At the end of the first act in Congreve’s The Way of the World, Petulant declares, “Then let ‘em show their innocence by not understanding what they hear, or else show discretion by not hearing what they would not be thought to understood.” Here he is responding to Mirabell’s challenge, aimed to satiate his desire to “be severe”, by “putting the ladies out of their countenance with [his] senseless ribaldry,” and thus placing blame upon women encountering his lascivious humor and their inevitable embarrassed flush. Despite Petulant’s lewdness in the hypothetical situation, the blush of a woman ultimately signifies a physical representation of her impurity. In this passage, the supposed woman’s honor is the only one in question, while Petulant’s is not. He goes on to explain that he would not be abashed, as he perceives blushing as “either for a sign of guilt, or ill breeding.” This is exceptionally harsh. The standards of behavior- as well as beauty in the case of the latter explanation- are heaped abounds upon women, and, it appears in The Way of the World, that men do not have to follow the same, nor is innocence (as typically historically synonymous with honor during this period) and the lack thereof nearly as damning for men. Neither does a man have to “show discretion” by refraining from shouting obscenities. Simply a women’s blush, whether from Petulant’s racy comments- which one may understand if she is married (something Petulant and Mirabell don’t seem to consider)- or even from something as simple as the weather incriminates her. Instead, a woman is expected to be prepared to “show discretion” and stifle the physical symptoms. The key lies in the determining power within the masculine witness’s grasp, and if he chooses, like Petulant, to view a women’s blush following his pestering, then her virtue is ruined.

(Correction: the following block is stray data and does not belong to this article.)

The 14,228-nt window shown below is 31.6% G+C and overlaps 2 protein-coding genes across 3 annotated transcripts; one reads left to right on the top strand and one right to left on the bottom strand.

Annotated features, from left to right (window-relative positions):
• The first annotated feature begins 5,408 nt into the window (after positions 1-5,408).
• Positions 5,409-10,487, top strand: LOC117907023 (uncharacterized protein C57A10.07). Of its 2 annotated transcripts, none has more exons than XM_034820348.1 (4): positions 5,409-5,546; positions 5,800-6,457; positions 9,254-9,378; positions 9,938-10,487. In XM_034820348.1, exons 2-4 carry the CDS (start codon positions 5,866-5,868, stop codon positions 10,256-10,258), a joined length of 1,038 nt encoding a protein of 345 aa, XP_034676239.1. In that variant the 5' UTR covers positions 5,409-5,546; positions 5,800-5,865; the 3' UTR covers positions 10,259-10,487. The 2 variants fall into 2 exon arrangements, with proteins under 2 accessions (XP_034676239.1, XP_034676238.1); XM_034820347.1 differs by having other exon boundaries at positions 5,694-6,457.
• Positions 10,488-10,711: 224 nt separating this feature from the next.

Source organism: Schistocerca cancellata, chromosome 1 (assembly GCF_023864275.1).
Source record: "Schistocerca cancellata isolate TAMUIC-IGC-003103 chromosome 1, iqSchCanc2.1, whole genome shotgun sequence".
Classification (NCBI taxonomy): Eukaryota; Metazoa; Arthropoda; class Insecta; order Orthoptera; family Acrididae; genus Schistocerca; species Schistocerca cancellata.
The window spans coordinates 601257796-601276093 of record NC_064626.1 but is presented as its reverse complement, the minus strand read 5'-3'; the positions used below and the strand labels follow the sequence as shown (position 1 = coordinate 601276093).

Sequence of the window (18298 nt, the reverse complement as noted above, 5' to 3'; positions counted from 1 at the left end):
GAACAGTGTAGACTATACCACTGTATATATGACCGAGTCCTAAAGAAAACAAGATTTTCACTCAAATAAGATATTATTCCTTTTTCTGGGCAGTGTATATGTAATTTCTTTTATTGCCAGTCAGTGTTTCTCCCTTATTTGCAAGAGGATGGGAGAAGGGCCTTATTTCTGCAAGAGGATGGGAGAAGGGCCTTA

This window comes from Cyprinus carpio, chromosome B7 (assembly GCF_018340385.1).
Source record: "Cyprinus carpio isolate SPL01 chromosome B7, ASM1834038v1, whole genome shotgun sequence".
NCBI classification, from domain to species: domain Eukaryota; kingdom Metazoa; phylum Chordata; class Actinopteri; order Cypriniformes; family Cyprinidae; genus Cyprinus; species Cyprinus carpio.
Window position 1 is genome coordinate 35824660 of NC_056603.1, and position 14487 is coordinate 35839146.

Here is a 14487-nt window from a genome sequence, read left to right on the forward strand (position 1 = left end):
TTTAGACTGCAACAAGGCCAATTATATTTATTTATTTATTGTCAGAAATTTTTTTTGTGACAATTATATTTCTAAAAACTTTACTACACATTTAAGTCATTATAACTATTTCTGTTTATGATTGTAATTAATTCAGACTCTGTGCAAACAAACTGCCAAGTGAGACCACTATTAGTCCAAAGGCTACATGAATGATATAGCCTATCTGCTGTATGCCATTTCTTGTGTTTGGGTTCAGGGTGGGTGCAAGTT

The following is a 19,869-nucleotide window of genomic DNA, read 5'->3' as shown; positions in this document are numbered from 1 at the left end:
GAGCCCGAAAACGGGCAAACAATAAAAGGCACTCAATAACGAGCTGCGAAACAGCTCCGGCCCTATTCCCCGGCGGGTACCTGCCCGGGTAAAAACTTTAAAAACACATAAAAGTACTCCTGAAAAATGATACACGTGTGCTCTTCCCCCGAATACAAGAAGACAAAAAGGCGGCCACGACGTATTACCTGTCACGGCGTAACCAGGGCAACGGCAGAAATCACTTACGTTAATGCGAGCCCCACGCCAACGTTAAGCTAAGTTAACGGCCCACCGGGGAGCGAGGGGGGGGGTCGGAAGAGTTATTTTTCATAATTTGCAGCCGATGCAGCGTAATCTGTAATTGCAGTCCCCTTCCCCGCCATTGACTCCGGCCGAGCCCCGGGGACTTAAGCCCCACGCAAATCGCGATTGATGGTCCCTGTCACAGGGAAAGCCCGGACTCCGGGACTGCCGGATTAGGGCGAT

In this aptly named play, the above-mentioned loss of ingenuity appears to be “the way of the world.” Although Petulant clearly lays out his intentions during their conversation, Mirabell claims, “You are in the right, that you may plead the error of your judgement in defense of your practice.” Mirabell’s language demonstrates the total control a man has over the situation as well as the complete lack thereof a woman maintains. It insinuates that Petulant can shout something akin to, “Oops, I’m sorry,” in order to save himself the degradation a woman would get simply from flushing. Due to this, he is totally free of blame and may act howsoever he chooses. Furthermore, neither of the men in this section explain a way through which the now corrupt woman can similarly redeem herself. There doesn’t look to be a distinction between “the way of the world” and “honor”; rather, they are connected, and the loss of the latter at the hands of the man is “the way of the world”. Maybe a man’s lack of honor is, consequently, “the way of the world”.